BALTIMORE — While the across-the-board cuts known as sequestration are virtually certain to take effect this Friday, Congress could move to halt them in late March as part of a bill to set agency spending levels for the rest of the year, Sen. Ben Cardin said Monday.
“I don’t think we can avoid March 1 sequestration,” Cardin, a Maryland Democrat, told hundreds of Social Security Administration employees during an open meeting at the agency’s Baltimore-area headquarters. “I hope we can get out of it as quickly as possible.”
Under a “best-case scenario,” he said, the escape hatch would come when lawmakers approve a replacement for the continuing spending resolution that expires March 27. Assuming that the replacement bill covers the rest of fiscal 2013, it could end sequestration “either for the remainder of this year or for a longer period of time,” Cardin said.
At present, however, Democrats and Republicans remain far apart on any compromise that would reduce or cancel the $85 billion in cuts set to take effect Friday and last through the rest of fiscal 2013.
Senate Democrats plan to act on a bill this week that would provide $110 billion in deficit reduction through a combination of higher taxes and long-term reduction in spending on defense and farm subsidies. But GOP lawmakers have so far dismissed any plans for additional tax increases.
The House Appropriations Committee has already begun work on a year-long CR for most agencies, with separate bills covering the Defense Department, the Veterans Affairs Department, and military construction, spokeswoman Jennifer Hing said Monday via email. That legislation, which has not yet been made public, “does not turn off the sequester,” Hing said.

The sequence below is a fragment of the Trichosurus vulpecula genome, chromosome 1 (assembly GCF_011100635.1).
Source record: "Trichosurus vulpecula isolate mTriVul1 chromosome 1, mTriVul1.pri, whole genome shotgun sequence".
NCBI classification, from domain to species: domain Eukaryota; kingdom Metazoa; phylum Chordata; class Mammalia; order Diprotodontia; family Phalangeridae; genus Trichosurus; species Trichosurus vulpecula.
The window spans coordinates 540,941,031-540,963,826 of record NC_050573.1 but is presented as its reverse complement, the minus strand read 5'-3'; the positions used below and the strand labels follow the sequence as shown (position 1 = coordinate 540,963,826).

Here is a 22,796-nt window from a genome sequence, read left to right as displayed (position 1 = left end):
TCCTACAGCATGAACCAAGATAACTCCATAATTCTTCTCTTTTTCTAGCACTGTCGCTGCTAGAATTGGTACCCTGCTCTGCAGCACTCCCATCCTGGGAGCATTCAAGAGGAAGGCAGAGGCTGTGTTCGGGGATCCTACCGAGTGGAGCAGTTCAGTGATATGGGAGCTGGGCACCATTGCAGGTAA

For SSA and other non-defense agencies, sequestration would mean about a five percent budget cut, although the actual impact would be magnified because the reduction is kicking in almost halfway through the fiscal year, Cardin said.
The impact on employees would hinge on how long sequestration lasts.
Among other steps, the agency could lay off more than 1,500 temporary workers and rehired retirees, but would seek to avoid furloughs, then-Commissioner Michael Astrue said in a Feb. 7 letter to Senate Appropriations Committee Chairwoman Barbara Mikulski, D-Md.
Carolyn Colvin, who has since replaced Astrue on an acting basis, reiterated Monday that the agency will “work to minimize the risk of furloughs.”
Some employees were still worried.
“We just don’t know what to expect,” Ericca Staton, a GS-9 paralegal, said in an interview after the meeting.